Ophelia: Well, God dild you! They say the owl was a baker's daughter. Lord, we know what we are, but know not what we may be. God be at your table! (Hamlet, Act 4 Scene V)
The Owl as Bakers DaughterOnce a fairy entered a baker's shop. She was dressed in rags as a poor woman, her clothing tattered, and she begged for a morsel of bread dough. The baker's daughter gave her a tiny morsel and the old woman asked that she be allowed to place it in the oven.
But when she removed the bread the maid saw that the dough had risen and become the largest loaf in the oven. The woman therefore reconsidered and did not want to give it to the old woman. Finally she gave her another piece of dough, half as large as the first and placed it in the oven for the second baking. But this loaf rose even more than the first, and so the old woman was not allowed to have it. Now she asked for a very small portion of the dough. The girl gave her only a small morsel, hardly larger than a thumbnail and she placed it in the oven for the third backing. When it cam out of the oven it was larger than the other two loaves before. The foolish, greedy maid became fearful and with large round eyes gazed upon the old woman, who had thrown off her robe and stood tall and beaming.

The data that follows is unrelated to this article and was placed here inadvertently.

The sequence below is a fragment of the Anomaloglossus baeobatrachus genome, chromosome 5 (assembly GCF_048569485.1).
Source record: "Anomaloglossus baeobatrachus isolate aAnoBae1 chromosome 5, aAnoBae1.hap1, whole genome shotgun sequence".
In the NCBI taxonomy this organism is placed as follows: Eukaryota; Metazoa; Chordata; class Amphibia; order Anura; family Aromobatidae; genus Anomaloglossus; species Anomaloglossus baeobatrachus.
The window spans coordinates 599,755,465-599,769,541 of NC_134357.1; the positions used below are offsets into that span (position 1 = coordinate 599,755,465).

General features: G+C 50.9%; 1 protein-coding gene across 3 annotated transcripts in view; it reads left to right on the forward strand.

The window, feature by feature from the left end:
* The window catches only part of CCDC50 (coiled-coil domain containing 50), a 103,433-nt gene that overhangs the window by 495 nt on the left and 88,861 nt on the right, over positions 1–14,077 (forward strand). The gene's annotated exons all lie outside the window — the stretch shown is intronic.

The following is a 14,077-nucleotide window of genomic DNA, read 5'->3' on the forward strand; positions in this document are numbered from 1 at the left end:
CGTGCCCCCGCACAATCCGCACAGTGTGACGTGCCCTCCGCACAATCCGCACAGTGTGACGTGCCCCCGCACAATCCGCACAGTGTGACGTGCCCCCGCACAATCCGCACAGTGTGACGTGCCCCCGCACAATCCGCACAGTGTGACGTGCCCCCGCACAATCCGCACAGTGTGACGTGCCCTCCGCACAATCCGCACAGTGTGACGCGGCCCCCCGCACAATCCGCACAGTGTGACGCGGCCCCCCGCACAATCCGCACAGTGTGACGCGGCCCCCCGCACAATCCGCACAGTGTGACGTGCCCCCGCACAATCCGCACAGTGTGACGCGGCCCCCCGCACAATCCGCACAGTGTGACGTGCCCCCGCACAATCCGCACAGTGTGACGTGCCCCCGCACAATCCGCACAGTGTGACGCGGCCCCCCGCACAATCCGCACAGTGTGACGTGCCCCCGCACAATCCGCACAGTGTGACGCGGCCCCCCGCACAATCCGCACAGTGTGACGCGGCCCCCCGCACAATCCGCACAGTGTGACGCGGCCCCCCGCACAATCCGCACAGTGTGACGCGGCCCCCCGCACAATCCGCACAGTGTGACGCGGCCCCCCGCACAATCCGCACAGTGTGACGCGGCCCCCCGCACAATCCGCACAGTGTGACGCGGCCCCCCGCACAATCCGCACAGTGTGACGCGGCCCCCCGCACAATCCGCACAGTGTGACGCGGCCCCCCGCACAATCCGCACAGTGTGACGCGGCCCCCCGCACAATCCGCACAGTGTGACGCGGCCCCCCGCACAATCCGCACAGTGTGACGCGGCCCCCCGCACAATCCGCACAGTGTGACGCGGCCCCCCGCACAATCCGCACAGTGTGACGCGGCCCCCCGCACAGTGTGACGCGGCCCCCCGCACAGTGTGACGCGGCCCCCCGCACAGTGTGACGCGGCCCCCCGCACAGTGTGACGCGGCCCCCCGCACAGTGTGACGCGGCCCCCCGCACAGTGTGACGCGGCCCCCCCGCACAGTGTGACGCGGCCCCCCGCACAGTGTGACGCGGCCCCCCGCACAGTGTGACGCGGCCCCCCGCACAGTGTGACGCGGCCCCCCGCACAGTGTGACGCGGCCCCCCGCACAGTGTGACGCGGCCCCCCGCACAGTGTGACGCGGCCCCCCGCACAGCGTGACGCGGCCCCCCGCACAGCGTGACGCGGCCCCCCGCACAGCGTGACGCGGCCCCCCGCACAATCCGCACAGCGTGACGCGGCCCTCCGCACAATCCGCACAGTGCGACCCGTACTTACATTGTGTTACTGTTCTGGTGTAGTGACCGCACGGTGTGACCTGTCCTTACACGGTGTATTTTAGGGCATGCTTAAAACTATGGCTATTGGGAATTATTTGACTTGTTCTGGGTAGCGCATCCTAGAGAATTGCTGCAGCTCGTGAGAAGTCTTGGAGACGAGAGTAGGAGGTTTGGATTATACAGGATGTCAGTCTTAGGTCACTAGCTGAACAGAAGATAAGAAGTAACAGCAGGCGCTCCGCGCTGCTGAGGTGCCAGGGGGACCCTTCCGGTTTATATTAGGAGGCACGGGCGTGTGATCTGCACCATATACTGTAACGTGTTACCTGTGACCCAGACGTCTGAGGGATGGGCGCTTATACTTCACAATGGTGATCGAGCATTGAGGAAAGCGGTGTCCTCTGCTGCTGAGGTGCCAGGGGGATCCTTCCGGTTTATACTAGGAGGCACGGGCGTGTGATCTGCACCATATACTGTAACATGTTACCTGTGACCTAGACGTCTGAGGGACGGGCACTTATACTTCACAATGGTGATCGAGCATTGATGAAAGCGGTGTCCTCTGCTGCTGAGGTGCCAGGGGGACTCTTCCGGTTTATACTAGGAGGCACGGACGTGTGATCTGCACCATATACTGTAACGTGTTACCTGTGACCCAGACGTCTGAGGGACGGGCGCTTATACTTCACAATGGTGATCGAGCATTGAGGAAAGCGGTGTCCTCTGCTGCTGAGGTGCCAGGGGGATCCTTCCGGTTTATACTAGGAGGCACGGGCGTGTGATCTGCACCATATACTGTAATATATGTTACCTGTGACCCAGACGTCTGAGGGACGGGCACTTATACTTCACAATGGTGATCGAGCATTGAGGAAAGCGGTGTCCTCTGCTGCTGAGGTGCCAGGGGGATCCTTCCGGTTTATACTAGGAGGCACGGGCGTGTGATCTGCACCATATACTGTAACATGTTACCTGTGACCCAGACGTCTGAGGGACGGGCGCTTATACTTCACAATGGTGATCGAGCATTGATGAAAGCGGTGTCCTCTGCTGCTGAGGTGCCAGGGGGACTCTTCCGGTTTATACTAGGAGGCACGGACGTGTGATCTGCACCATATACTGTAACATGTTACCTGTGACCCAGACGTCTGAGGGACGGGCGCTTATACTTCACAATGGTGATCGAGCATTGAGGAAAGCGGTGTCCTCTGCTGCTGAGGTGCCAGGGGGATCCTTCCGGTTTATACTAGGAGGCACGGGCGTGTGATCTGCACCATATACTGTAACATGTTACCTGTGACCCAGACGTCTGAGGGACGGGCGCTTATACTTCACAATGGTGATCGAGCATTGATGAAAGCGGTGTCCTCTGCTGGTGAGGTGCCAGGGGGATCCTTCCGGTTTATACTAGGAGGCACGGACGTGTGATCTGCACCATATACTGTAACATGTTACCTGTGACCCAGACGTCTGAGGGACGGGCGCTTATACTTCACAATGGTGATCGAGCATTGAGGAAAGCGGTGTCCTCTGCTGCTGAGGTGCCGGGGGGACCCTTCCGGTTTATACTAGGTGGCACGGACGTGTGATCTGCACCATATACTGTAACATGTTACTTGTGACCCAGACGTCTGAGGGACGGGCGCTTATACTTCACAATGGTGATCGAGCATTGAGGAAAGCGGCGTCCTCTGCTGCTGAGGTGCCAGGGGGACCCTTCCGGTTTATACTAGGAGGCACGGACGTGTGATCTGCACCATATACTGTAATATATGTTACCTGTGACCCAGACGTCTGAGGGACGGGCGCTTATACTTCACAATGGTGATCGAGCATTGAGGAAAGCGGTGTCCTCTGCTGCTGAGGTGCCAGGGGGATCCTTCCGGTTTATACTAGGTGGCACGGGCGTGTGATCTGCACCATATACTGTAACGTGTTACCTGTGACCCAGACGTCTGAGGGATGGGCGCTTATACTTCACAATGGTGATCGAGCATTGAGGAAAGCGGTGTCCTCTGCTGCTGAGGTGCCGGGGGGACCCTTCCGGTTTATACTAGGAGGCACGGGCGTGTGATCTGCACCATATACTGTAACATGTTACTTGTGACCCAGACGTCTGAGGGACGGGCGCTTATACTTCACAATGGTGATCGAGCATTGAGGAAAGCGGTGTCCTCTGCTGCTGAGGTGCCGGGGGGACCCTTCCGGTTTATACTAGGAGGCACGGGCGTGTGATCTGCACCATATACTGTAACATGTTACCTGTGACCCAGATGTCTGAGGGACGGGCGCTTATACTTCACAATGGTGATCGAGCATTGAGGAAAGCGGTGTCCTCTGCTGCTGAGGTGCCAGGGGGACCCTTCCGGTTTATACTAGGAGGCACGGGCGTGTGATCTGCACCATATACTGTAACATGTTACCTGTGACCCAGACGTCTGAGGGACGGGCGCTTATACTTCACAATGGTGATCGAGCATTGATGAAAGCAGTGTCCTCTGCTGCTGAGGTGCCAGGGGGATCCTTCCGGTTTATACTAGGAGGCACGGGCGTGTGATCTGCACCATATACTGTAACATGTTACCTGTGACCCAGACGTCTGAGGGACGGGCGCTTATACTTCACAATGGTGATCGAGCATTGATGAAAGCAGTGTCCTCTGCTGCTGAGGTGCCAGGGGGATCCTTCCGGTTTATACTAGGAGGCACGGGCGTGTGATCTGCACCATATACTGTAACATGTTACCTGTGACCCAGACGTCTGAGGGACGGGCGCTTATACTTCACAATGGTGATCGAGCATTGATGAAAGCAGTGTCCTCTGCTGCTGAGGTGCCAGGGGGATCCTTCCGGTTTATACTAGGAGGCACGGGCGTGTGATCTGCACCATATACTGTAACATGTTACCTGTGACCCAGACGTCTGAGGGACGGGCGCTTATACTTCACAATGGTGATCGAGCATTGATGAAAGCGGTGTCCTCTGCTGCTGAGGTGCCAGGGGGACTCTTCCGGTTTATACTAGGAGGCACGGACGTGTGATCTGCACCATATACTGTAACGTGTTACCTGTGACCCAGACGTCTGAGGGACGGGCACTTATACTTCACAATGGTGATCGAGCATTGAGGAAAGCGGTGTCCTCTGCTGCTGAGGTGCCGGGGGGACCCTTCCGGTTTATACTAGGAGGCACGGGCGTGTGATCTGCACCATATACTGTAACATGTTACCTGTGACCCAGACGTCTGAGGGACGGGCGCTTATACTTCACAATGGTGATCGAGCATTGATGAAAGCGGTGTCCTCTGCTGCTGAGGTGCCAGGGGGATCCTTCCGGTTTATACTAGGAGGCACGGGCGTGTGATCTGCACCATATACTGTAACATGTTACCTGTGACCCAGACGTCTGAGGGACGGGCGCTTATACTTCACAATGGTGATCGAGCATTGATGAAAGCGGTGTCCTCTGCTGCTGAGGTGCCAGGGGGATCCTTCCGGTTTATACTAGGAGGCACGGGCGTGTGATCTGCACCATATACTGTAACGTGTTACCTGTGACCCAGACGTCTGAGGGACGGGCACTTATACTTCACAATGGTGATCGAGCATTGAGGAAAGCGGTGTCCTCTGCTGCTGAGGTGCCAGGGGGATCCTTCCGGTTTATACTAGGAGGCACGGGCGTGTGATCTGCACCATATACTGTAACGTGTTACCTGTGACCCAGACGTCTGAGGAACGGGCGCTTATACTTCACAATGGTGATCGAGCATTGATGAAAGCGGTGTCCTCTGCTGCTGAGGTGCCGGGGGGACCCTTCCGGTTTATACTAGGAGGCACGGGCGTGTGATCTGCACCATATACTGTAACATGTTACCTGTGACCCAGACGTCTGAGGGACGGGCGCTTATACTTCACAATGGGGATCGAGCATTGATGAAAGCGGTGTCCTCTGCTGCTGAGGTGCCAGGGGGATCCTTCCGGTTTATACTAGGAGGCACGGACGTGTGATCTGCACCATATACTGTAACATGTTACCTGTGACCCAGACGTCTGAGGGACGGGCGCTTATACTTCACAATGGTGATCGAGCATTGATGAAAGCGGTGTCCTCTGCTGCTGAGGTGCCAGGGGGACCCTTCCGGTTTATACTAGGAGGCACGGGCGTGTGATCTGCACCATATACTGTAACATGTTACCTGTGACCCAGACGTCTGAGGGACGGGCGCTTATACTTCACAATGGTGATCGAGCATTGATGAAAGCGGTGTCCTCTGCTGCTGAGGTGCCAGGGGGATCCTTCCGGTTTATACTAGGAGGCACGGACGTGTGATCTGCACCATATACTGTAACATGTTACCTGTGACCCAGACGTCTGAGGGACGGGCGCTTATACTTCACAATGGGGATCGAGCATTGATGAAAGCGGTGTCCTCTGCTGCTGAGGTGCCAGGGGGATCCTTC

The girl stammered "How, who, who...".
"Whoo- whooo" will be the only thing you ever utter again," the fairy said. "The world has borne your selfishness and greed long enough." And she raised her wand and touched the maid who now was transformed into an owl, flying out into the night with a "whoo-whooo".
Dear Lord, we know what we are but we do not know what we might become.
And in this English folk song, the owl appears as king's daughter, not baker's daughter:
More about owl mythology:
Or an owl fairy tale from the Brothers Grimm: